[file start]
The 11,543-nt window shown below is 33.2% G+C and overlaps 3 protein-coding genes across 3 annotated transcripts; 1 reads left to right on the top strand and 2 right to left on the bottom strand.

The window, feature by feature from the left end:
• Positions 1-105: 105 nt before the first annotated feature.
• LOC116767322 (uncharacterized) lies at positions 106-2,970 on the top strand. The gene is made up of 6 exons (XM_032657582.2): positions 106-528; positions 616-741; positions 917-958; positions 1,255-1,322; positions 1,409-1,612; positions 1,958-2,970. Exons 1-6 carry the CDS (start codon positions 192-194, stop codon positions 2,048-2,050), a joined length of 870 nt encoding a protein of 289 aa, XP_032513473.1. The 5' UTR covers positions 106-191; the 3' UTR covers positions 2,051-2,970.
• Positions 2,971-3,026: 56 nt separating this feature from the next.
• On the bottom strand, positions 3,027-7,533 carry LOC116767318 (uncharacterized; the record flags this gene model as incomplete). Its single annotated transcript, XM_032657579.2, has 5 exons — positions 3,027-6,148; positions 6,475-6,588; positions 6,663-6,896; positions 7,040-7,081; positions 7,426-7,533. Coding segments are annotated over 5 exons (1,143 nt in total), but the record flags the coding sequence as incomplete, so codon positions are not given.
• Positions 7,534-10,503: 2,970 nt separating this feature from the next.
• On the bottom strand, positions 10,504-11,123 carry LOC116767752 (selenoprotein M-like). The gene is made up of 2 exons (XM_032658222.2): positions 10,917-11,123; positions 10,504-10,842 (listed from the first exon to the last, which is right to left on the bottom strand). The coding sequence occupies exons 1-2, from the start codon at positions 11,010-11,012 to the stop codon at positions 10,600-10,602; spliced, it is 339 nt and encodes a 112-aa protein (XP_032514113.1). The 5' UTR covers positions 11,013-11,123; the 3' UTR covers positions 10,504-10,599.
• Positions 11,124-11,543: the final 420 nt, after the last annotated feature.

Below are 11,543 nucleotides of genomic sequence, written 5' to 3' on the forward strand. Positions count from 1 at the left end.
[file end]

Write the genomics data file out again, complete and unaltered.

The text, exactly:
The 11,543-nt window shown below is 33.2% G+C and overlaps 3 protein-coding genes across 3 annotated transcripts; 1 reads left to right on the top strand and 2 right to left on the bottom strand.

The window, feature by feature from the left end:
• Positions 1-105: 105 nt before the first annotated feature.
• LOC116767322 (uncharacterized) lies at positions 106-2,970 on the top strand. The gene is made up of 6 exons (XM_032657582.2): positions 106-528; positions 616-741; positions 917-958; positions 1,255-1,322; positions 1,409-1,612; positions 1,958-2,970. Exons 1-6 carry the CDS (start codon positions 192-194, stop codon positions 2,048-2,050), a joined length of 870 nt encoding a protein of 289 aa, XP_032513473.1. The 5' UTR covers positions 106-191; the 3' UTR covers positions 2,051-2,970.
• Positions 2,971-3,026: 56 nt separating this feature from the next.
• On the bottom strand, positions 3,027-7,533 carry LOC116767318 (uncharacterized; the record flags this gene model as incomplete). Its single annotated transcript, XM_032657579.2, has 5 exons — positions 3,027-6,148; positions 6,475-6,588; positions 6,663-6,896; positions 7,040-7,081; positions 7,426-7,533. Coding segments are annotated over 5 exons (1,143 nt in total), but the record flags the coding sequence as incomplete, so codon positions are not given.
• Positions 7,534-10,503: 2,970 nt separating this feature from the next.
• On the bottom strand, positions 10,504-11,123 carry LOC116767752 (selenoprotein M-like). The gene is made up of 2 exons (XM_032658222.2): positions 10,917-11,123; positions 10,504-10,842 (listed from the first exon to the last, which is right to left on the bottom strand). The coding sequence occupies exons 1-2, from the start codon at positions 11,010-11,012 to the stop codon at positions 10,600-10,602; spliced, it is 339 nt and encodes a 112-aa protein (XP_032514113.1). The 5' UTR covers positions 11,013-11,123; the 3' UTR covers positions 10,504-10,599.
• Positions 11,124-11,543: the final 420 nt, after the last annotated feature.

Below are 11,543 nucleotides of genomic sequence, written 5' to 3' on the forward strand. Positions count from 1 at the left end.